SIOUX FALLS, S.D. (KELO) — A year and a half ago, Todd Wilkinson didn’t have a favorable outlook for America’s cattle industry. 

Coming out of the summer of 2021, cattle producers were reeling from widespread drought and market disruptions from the COVID-19 pandemic. In the summer of 2021, KELOLAND News reported about busier than normal sale barns in Fort Pierre, Aberdeen and Worthing as producers thinned down herds.

That was a snapshot in South Dakota, where cattle outnumber people 4-1, but other states experienced similar impacts from the drought. Fast-forward to 2023, the U.S. Department of Agriculture reported cattle inventory at 89.3 million, the lowest inventory in 61 years. 

“We’ve seen drastic herd reductions all across America,” Wilkinson told KELOLAND News. “I didn’t think I would ever see cattle numbers get quite this low in the United States. And the flip side, if you’re in the cow-calf business or the feeding business, that means you got a very valuable commodity. America has been continuing to eat beef and we’ve been continuing to export beef at record paces.” 

Wilkinson just returned to South Dakota Thursday morning after testifying in front of the House Subcommittee on Livestock, Dairy and Poultry in Washington D.C. on Wednesday. Wilkinson, who works as a rancher and lawyer in De Smet, serves as the president of the National Cattlemen’s Beef Association. 

On Wednesday, Wilkinson told members of Congress that cattle prices have significantly improved since he last testified to Congress in October 2021.  In April 2023, future prices for live cattle hit $175.50cwt (price per hundredweight) up $50 from $125.27cwt in October 2021.  

“The prices that you’re seeing now are historically high. In fact, we set some new peaks,” Wilkinson said. “That $50 per hundredweight price increase is a huge amount for the producer. In those two windows, you probably have a producer that’s losing money on the bottom end of that and now is making money on the top end of that.” 

Those fine margins, faced by cattle producers every day, are a combination of market economics at work. Wilkinson highlighted in his written testimony the price improvements for cattle markets “occurred without the enactment of market-altering legislation.”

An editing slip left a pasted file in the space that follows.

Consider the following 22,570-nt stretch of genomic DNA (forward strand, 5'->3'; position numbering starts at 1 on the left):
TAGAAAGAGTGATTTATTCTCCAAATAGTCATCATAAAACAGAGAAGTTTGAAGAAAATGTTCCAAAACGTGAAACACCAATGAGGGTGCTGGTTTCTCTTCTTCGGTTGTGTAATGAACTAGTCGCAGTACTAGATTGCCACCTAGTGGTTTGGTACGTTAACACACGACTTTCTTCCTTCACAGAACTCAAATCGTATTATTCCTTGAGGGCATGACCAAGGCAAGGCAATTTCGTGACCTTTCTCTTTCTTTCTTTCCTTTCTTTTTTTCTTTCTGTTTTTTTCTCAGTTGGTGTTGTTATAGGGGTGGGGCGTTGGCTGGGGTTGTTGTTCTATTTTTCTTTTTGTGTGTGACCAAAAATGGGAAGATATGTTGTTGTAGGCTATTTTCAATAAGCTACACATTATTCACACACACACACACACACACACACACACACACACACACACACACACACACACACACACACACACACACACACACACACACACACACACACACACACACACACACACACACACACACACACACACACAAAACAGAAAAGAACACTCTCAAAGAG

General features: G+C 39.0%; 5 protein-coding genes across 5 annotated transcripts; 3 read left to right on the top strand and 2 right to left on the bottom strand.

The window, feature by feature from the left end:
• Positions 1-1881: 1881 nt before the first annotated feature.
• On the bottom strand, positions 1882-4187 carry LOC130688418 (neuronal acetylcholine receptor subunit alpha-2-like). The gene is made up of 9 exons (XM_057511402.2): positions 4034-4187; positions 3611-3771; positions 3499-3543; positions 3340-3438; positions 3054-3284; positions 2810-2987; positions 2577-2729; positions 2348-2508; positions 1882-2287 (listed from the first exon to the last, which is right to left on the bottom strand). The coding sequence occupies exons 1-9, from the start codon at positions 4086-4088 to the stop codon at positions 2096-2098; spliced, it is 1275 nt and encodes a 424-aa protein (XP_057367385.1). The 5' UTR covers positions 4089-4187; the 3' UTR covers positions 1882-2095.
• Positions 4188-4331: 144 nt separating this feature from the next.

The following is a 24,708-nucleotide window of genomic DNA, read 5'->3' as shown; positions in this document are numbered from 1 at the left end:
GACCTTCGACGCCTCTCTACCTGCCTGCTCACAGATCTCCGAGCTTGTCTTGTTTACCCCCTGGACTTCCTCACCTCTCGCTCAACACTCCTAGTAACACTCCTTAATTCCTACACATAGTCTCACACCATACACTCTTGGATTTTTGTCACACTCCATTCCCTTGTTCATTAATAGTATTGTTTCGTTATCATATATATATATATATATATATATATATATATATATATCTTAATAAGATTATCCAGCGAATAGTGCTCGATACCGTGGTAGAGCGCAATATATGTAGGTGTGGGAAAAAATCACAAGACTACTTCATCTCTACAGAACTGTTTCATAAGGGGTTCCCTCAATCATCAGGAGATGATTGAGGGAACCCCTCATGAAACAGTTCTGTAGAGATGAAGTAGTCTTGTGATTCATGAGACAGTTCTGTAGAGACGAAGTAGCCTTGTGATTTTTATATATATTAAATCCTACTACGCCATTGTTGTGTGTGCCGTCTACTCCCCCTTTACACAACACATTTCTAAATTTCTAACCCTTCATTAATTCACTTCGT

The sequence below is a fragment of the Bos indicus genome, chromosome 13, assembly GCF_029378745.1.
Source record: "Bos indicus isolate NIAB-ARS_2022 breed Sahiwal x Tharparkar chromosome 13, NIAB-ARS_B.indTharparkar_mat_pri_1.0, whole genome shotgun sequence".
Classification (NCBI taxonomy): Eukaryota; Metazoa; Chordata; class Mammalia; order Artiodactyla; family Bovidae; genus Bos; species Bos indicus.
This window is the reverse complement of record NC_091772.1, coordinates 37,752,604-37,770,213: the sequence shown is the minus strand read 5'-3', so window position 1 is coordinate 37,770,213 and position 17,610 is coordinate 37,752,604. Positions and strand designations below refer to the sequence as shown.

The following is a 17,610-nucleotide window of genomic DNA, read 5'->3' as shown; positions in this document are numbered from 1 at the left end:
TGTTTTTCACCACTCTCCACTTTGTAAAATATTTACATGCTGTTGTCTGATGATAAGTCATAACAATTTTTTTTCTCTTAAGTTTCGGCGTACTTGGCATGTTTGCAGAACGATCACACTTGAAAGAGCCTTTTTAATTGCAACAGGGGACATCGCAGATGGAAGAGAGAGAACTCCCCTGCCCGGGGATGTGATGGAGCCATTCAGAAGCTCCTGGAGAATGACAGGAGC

“Claims suggesting cattle market conditions would never again favor producers unless Congress intervened with massive government programs have been undeniably proven false,” Wilkinson’s written testimony states. 

Wilkinson said there was a loud outcry for government intervention against four main companies – JBS, Tyson, Cargill and National Beef. Those companies, which have drawn the ire of President Joe Biden as well as Democrat and Republican lawmakers, operate 26 plants which process 80% of the beef. 

“My point to Congress yesterday was: see what happens. You don’t need to get your fingers in this and get further government regulation,” Wilkinson said. “The market will work its way through. The market moved itself into a positive position and I think it’s going to be there for three, four or five years while that herd rebuilds.” 

Wilkinson said cow-calf producers are now in a position of advantage because there’s less inventory and still high demand. That’s where beef consumers come into the picture and Wilkinson said demand for USA beef is high. 

“The consumer wants to know where it comes from,” Wilkinson said. “In contrast to the 1970s, for instance, beef was more of a commodity thing. You didn’t have the quality of the product.” 

He said consumers in the market will reward producers that invest in improving the quality of cattle and meat it produces. That’s why Wilkinson doesn’t want to see cattle looped in as “commodity cattle.” 

“Some of these people that want to manipulate the market are going to end up pushing us back into where all cattle get priced the same way, everywhere,” Wilkinson said. “Then suddenly, there’s no incentive to improve your herd.” 

2023 farm bill priorities

As the president of the NCBA, Wilkinson is representing a major voice in a multi-billion industry that is overflowing with a lot of different opinions and voices.   

“I don’t represent just one segment of the industry. I’ve got cow-calf producers, I’ve got background operators, I’ve got feeders, we’re dealing with retail and even on the far edge, have discussions with the (meat) packers,” Wilkinson said. “Our clear line in the sand is we want that cow-calf operator and that feeder to succeed. We need to be able to talk to everybody to be able to make that operation work.” 

Wilkinson said the three main focuses for the NCBA in the 2023 Farm Bill are opposing modifications to Packers and Stockyards Act, protecting animal health and preparing for animal diseases. 

On the Packers and Stockyards Act, Wilkinson said changes would bring more and more litigation to the cattle industry. 

“Frankly, cattle producers don’t need to be paying a whole bunch of attorneys over lawsuits about packers,” Wilkinson said. “We just want to be able to do our job and do it right.” 

For animal health and animal diseases, Wilkinson said the poultry industry is a perfect example of how diseases impact the industry. Avian flu has caused million of birds to be killed.  

Wilkinson said a major cattle disease outbreak would cost tens of billions of dollars as livestock movement would halt for three days. 

“We need to build a vaccine bank to protect that and it’s costly,” Wilkinson said. “ If something happens, we have the vaccines to do it.”